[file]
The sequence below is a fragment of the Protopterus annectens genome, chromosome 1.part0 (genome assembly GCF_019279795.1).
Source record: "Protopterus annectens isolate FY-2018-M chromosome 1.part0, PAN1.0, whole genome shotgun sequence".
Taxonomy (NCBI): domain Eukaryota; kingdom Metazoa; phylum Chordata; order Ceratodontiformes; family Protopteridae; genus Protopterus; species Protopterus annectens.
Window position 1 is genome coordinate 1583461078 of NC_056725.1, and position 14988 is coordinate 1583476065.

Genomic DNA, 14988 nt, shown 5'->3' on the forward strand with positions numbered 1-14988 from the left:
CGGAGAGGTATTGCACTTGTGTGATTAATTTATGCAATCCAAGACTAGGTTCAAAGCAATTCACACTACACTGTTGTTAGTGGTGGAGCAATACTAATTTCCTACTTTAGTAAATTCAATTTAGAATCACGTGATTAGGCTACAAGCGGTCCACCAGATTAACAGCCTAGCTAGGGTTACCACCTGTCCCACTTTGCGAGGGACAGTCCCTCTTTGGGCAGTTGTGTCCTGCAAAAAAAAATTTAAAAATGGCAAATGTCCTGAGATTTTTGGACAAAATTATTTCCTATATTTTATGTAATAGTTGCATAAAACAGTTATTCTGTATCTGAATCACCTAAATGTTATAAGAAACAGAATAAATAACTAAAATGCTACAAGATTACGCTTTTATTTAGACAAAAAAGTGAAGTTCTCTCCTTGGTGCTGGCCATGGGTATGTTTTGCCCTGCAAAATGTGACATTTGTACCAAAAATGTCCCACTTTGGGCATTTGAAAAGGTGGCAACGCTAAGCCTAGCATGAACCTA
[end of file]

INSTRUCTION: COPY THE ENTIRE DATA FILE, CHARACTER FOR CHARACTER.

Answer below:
The sequence below is a fragment of the Protopterus annectens genome, chromosome 1.part0 (genome assembly GCF_019279795.1).
Source record: "Protopterus annectens isolate FY-2018-M chromosome 1.part0, PAN1.0, whole genome shotgun sequence".
Taxonomy (NCBI): domain Eukaryota; kingdom Metazoa; phylum Chordata; order Ceratodontiformes; family Protopteridae; genus Protopterus; species Protopterus annectens.
Window position 1 is genome coordinate 1583461078 of NC_056725.1, and position 14988 is coordinate 1583476065.

Genomic DNA, 14988 nt, shown 5'->3' on the forward strand with positions numbered 1-14988 from the left:
CGGAGAGGTATTGCACTTGTGTGATTAATTTATGCAATCCAAGACTAGGTTCAAAGCAATTCACACTACACTGTTGTTAGTGGTGGAGCAATACTAATTTCCTACTTTAGTAAATTCAATTTAGAATCACGTGATTAGGCTACAAGCGGTCCACCAGATTAACAGCCTAGCTAGGGTTACCACCTGTCCCACTTTGCGAGGGACAGTCCCTCTTTGGGCAGTTGTGTCCTGCAAAAAAAAATTTAAAAATGGCAAATGTCCTGAGATTTTTGGACAAAATTATTTCCTATATTTTATGTAATAGTTGCATAAAACAGTTATTCTGTATCTGAATCACCTAAATGTTATAAGAAACAGAATAAATAACTAAAATGCTACAAGATTACGCTTTTATTTAGACAAAAAAGTGAAGTTCTCTCCTTGGTGCTGGCCATGGGTATGTTTTGCCCTGCAAAATGTGACATTTGTACCAAAAATGTCCCACTTTGGGCATTTGAAAAGGTGGCAACGCTAAGCCTAGCATGAACCTA